SLUSBQ0C August 2013 – August 2015 UCC27517A
Proper PCB layout is extremely important in a high-current fast-switching circuit to provide appropriate device operation and design robustness. The UCC27517A gate driver incorporates short-propagation delays and powerful output stages capable of delivering large current peaks with very fast rise and fall times at the gate of the power switch to facilitate voltage transitions very quickly. At higher VDD voltages, the peak-current capability is even higher (4-A/4-A peak current is at VDD = 12 V). Very high di/dt causes unacceptable ringing if the trace lengths and impedances are not well controlled. The following circuit layout guidelines are strongly recommended when designing with these high-speed drivers.
The useful range of a driver is greatly affected by the drive-power requirements of the load and the thermal characteristics of the package. In order for a gate driver to be useful over a particular temperature range the package must allow for the efficient removal of the heat produced while keeping the junction temperature within rated limits. The thermal metrics for the driver package is summarized in the Thermal Information section of the datasheet. For detailed information regarding the thermal information table, please refer to the Application Note from Texas Instruments entitled IC Package Thermal Metrics (SPRA953).
The UCC27517A is offered in SOT-23, 5-pin package (DBV). The Thermal Information table summarizes the thermal performance metrics related to the package. θJA metric should be used for comparison of power dissipation between different packages. The ψJT and ψJB metrics should be used when estimating the die temperature during actual application measurements.
The DBV package heat removal occurs primarily through the leads of the device and the PCB traces connected to the leads.
Power dissipation of the gate driver has two portions as shown in Equation 1.
The DC portion of the power dissipation is PDC = IQ x VDD where IQ is the quiescent current for the driver. The quiescent current is the current consumed by the device to bias all internal circuits such as input stage, reference voltage, logic circuits, protections, and also any current associated with switching of internal devices when the driver output changes state (such as charging and discharging of parasitic capacitances, parasitic shoot-through etc). The UCC27517A features very low quiescent currents (less than 1 mA, refer Figure 7) and contains internal logic to eliminate any shoot-through in the output-driver stage. Thus the effect of the PDC on the total power dissipation within the gate driver can be safely assumed to be negligible.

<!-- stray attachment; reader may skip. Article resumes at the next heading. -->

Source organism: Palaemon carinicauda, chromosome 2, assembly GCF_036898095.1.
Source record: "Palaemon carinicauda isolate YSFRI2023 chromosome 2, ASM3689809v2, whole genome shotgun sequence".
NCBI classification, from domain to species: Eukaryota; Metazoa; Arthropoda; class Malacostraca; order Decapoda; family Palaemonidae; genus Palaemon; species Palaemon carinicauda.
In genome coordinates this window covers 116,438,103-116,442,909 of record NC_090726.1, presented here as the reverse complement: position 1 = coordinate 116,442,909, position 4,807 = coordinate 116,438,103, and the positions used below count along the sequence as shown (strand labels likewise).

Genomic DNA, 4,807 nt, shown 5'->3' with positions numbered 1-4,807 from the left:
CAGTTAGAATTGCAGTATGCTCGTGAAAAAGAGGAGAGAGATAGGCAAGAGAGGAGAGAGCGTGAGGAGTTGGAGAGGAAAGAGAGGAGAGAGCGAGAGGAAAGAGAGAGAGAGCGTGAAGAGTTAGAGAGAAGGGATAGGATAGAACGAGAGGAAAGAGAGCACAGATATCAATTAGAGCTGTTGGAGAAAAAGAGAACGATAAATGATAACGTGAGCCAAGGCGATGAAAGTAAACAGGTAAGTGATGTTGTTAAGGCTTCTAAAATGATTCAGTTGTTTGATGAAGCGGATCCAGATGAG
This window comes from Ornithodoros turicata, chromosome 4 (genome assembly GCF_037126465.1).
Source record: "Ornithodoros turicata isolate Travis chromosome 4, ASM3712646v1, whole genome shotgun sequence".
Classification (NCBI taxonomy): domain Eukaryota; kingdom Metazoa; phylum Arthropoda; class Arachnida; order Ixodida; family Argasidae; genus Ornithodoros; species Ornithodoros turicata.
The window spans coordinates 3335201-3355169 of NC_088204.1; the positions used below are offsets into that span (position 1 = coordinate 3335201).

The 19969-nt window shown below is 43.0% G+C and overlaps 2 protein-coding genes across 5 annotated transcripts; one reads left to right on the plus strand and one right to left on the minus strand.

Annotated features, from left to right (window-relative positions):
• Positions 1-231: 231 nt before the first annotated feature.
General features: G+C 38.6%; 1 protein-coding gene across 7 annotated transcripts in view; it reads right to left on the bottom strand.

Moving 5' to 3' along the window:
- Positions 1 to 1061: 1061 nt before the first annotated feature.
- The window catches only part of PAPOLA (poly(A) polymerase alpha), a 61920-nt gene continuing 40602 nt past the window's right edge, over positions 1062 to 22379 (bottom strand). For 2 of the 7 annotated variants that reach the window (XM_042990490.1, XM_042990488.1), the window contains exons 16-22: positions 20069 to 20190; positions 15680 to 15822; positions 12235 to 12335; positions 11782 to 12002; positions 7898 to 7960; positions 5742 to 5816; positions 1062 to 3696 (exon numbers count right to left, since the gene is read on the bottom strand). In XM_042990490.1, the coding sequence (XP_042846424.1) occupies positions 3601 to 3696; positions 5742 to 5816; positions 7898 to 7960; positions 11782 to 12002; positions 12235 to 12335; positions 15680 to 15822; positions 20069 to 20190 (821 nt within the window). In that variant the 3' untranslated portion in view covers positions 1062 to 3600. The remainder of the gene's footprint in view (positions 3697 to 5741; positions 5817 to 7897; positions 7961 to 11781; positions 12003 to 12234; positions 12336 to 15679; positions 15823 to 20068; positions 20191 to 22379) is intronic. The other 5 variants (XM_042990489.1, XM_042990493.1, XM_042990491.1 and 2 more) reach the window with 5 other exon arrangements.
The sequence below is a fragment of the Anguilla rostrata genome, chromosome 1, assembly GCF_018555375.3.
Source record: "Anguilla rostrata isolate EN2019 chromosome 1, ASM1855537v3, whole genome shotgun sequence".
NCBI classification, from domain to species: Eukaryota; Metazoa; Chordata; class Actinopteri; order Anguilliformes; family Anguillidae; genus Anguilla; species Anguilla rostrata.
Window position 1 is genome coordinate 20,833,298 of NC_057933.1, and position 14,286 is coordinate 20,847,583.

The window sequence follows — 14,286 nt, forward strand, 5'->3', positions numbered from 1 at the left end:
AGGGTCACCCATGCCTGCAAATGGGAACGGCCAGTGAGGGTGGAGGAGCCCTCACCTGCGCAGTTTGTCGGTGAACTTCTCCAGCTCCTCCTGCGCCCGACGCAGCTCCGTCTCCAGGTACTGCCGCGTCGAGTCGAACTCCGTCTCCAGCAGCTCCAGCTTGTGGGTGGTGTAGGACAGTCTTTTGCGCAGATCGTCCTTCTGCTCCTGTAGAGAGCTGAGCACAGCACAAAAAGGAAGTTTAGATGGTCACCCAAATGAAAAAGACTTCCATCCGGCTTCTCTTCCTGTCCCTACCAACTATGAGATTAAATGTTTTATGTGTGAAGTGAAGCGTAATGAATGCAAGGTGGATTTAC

The power dissipated in the gate-driver package during switching (PSW) depends on the following factors:
When a driver device is tested with a discrete, capacitive load calculating the power that is required from the bias supply is fairly easy. The energy that must be transferred from the bias supply to charge the capacitor is given by Equation 2.
There is an equal amount of energy dissipated when the capacitor is charged. This leads to a total power loss given by Equation 3.
The switching load presented by a power MOSFET/IGBT is converted to an equivalent capacitance by examining the gate charge required to switch the device. This gate charge includes the effects of the input capacitance plus the added charge needed to swing the drain voltage of the power device as it switches between the ON and OFF states. Most manufacturers provide specifications of typical and maximum gate charge, in nC, to switch the device under specified conditions. Using the gate charge Qg, determine the power that must be dissipated when charging a capacitor. This is done by using the equation, QG = CLOAD x VDD, to provide the following equation for power:
This power PG is dissipated in the resistive elements of the circuit when the MOSFET/IGBT is being turned on or turned off. Half of the total power is dissipated when the load capacitor is charged during turnon, and the other half is dissipated when the load capacitor is discharged during turnoff. When no external gate resistor is employed between the driver and MOSFET/IGBT, this power is completely dissipated inside the driver package. With the use of external gate-drive resistors, the power dissipation is shared between the internal resistance of driver and external gate resistor in accordance to the ratio of the resistances (more power dissipated in the higher resistance component). Based on this simplified analysis, the driver power dissipation during switching is calculated in Equation 5.